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How to capture screenshots of the Touch Bar on Apple's new MacBook Pro

The Touch Bar input strip on new MacBook Pro models is itself a Retina Display, but it doesn't show up as a display in System Report. That's prompted Apple to create specialized support in its Grab app to enable capture of screenshots of its current status.




The Grab app was originally used to capture screenshots of the entire display, a specific window or an arbitrary selected portion. Apple hasn't publicly released the beta version of Grab that also enables a timed capture of the Touch Bar, but plans to make the tool available in a subsequent release of macOS.

Because the Touch Bar is dynamic, Grab offers to set up a 10 second timer to allow you to switch to the app you want to capture within.

As with virtually all of Apple's bundled apps, even the unreleased beta version of Grab supports Touch Bar; when you initiate a screen capture with Command Shift 4, the Touch Bar presents options to capture a Selected Portion, a Window, or the Entire Screen, and also allows you to set a location for saving the grabbed image.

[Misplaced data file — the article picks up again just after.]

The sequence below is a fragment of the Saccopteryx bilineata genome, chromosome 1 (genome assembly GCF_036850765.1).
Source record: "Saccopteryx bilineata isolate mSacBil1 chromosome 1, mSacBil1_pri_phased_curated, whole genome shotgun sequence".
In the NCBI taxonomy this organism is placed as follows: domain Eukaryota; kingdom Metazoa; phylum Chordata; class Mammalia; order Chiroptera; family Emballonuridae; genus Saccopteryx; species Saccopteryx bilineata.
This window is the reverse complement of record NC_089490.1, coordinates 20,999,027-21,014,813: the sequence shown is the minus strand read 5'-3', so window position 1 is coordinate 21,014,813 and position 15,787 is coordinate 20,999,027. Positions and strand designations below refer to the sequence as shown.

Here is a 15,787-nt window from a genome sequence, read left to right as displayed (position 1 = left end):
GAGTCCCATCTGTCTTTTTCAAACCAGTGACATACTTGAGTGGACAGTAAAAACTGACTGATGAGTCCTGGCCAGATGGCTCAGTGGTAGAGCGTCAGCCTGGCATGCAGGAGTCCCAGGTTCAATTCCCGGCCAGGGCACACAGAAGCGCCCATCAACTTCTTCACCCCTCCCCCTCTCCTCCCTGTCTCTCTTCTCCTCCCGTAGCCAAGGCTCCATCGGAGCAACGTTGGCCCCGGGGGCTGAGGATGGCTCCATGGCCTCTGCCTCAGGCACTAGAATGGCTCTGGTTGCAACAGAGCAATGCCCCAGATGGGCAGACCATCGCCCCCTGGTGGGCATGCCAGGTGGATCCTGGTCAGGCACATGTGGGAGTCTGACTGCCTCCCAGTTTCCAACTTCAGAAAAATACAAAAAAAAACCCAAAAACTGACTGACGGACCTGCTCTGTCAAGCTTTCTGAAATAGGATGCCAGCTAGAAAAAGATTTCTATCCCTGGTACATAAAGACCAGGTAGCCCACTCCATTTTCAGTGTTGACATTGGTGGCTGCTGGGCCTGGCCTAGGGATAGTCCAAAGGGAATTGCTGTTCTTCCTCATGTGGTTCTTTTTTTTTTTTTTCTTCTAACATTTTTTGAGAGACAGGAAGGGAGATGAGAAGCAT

This also highlights how the Touch Bar goes beyond simply offering another way to type basic keyboard shortcuts. While a variety of early reviews groused that the Touch Bar didn't impress them much because they already knew some common keyboard shortcuts, the fact is that Touch Bar can present useful options in tandem with keyboard shortcuts, and presents these options graphically so there's no need to learn every complex option available.

Touch Bar appears to function as a self contained input peripheral, isolated from the rest of the computer. It appears to run an embedded variant of iOS on Apple's new ARM-based T1 chip, which also handles security for the Touch ID sensor, using the same Secure Enclave architecture as Touch ID-enabled iOS devices.

The Touch Bar doesn't show up as an attached display, nor as a USB device, nor as part of the keyboard and trackpad. It essentially appears to be a separate computer that boots up in parallel with the Mac, enabling it to also function (at least in a limited fashion, presenting esc and 12 basic Function Keys) when the MacBook Pro hardware is booted into Windows via Boot Camp.

This design suggests that Apple could integrate its new Touch Bar into an external keyboard for use with other Mac models, including the iMac, Mac mini and Mac Pro.